VeraLinn “Dash” Jamieson, USAF deputy chief of staff for intelligence,
surveillance, and reconnaissance, and cyber effects operations, Brig.
Gen. Bradley Pyburn, Air Force director of cyberspace operations and
warfighter communications, Maj. Gen. Timothy Haugh, the nominee to
command the service's new information warfare unit, the 16th Air Force,
and David Brumley, computer science professor at Carnegie Mellon
University, appear at the AFA's 2019 Air, Space and Cyber Conference on Sept. 18, 2019. Staff
photo by Mike Tsukamoto.
The Air Force has released an infographic summarizing its “cyber flight plan”—a highly classified document outlining one of the four pillars the service plans to use to engage the nation’s adversaries in the grey zone of hybrid warfare.
According to the infographic, the flight plan lays out three “lines of effort” in cyber, as well as seven annexes, dealing with policy areas the authors believe require emphasis.
The three lines of effort are:
And that fight is going on right now, Lt. Gen. VeraLinn “Dash” Jamieson, the service’s deputy chief of staff for intelligence, surveillance, and reconnaissance, and cyber effects operations, whose shop produced the flight plan, told reporters at the AFA’s Air, Space and Cyber Conference on Sept 18.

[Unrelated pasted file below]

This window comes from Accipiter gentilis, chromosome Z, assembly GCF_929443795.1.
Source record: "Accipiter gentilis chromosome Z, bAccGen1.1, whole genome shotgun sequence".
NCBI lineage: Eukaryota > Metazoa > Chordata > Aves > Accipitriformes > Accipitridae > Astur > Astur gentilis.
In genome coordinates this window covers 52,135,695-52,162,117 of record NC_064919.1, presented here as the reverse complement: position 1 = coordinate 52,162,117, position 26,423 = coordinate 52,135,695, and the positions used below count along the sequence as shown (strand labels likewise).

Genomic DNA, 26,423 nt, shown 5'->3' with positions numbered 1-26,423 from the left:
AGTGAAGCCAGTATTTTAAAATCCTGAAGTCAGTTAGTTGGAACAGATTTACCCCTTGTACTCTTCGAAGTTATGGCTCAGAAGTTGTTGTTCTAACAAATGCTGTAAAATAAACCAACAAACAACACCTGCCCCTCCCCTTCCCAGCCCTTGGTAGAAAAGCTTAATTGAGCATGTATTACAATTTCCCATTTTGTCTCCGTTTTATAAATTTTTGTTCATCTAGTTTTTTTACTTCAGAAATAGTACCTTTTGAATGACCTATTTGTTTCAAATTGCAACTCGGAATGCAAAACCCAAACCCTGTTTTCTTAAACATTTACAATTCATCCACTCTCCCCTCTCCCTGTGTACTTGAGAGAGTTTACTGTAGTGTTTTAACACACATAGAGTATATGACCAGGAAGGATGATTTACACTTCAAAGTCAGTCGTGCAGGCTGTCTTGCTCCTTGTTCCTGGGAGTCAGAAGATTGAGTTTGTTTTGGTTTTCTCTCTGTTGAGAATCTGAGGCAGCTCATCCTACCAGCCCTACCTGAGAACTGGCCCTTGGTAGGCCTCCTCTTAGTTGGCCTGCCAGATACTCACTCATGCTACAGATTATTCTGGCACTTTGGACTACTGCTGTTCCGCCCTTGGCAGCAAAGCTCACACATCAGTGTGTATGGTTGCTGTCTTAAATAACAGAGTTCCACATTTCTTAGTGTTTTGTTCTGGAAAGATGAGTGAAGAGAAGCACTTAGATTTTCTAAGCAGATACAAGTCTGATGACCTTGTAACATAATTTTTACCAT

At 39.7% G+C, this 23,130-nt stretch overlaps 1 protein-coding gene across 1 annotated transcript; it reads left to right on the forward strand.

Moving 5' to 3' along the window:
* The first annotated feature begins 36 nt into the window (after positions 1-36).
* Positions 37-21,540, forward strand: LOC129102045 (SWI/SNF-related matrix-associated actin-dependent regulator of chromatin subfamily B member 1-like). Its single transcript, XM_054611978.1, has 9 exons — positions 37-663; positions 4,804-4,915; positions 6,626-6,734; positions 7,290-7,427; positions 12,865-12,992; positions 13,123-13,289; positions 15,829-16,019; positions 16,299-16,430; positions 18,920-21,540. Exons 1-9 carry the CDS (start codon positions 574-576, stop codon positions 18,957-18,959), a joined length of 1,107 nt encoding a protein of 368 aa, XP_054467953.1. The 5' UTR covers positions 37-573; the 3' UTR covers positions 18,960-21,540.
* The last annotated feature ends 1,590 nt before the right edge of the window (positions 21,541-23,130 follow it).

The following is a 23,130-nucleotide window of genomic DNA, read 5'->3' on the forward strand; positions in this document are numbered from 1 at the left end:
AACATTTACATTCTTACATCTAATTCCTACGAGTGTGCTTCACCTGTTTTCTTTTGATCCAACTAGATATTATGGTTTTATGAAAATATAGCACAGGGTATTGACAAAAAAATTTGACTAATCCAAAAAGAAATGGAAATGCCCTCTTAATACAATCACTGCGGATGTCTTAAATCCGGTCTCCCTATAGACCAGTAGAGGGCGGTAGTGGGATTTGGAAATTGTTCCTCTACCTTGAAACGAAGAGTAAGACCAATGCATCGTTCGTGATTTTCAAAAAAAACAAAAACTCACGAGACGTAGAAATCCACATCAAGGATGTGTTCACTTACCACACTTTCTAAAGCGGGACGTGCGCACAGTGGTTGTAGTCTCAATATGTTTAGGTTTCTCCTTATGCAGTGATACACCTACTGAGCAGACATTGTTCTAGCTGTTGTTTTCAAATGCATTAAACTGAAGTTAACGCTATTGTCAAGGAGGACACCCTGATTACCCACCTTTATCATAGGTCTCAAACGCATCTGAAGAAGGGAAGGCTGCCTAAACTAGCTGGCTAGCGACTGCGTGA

“I’m not at peacetime,” she said.
“Right now, today, in the cyber domain, in information operations, I am not at peace. I am in persistent conflict” with Russia and other adversaries, like the Chinese, who are engaged in stealing US intellectual property, including by violating the trademarks of US companies, she said.
“We are in conflict today,” Jamieson said, outlining that cyberwarfare operations is one of the four pillars of the Air Force’s emerging information warfare doctrine—also visible in the service’s decision to merge the 24th and 25th Air Forces into the 16th.
“It’s math,” Jamieson said. “Information warfare equals cyber warfare plus electromagnetic warfare, plus information operations and ISR.” Jamieson’s office—designated as A2/6—produced the ISR flight plan last year, and is working on plans for electromagnetic warfare and information operations.
She said the plan was the result of “long, hard discussions” with other services. “We are really coming together to understand this non-kinetic capability” that America’s adversaries are deploying, “capabilities that don’t necessarily go boom,” she said.
The key for the new fight—laid out in the cyber flight plan—is combining those four pillars in “creative” ways, Jamieson said. “It isn’t the pieces, it’s integrating all of that.”
The two-page handout includes “A quick sentence on ... every element of the flight plan … at the unclassified level,” she explained. Classified versions of the document laid out greater detail, she said.
Brig. Gen. Bradley Pyburn, Air Force director of cyberspace operations and warfighter communications, outlined the seven annexes:
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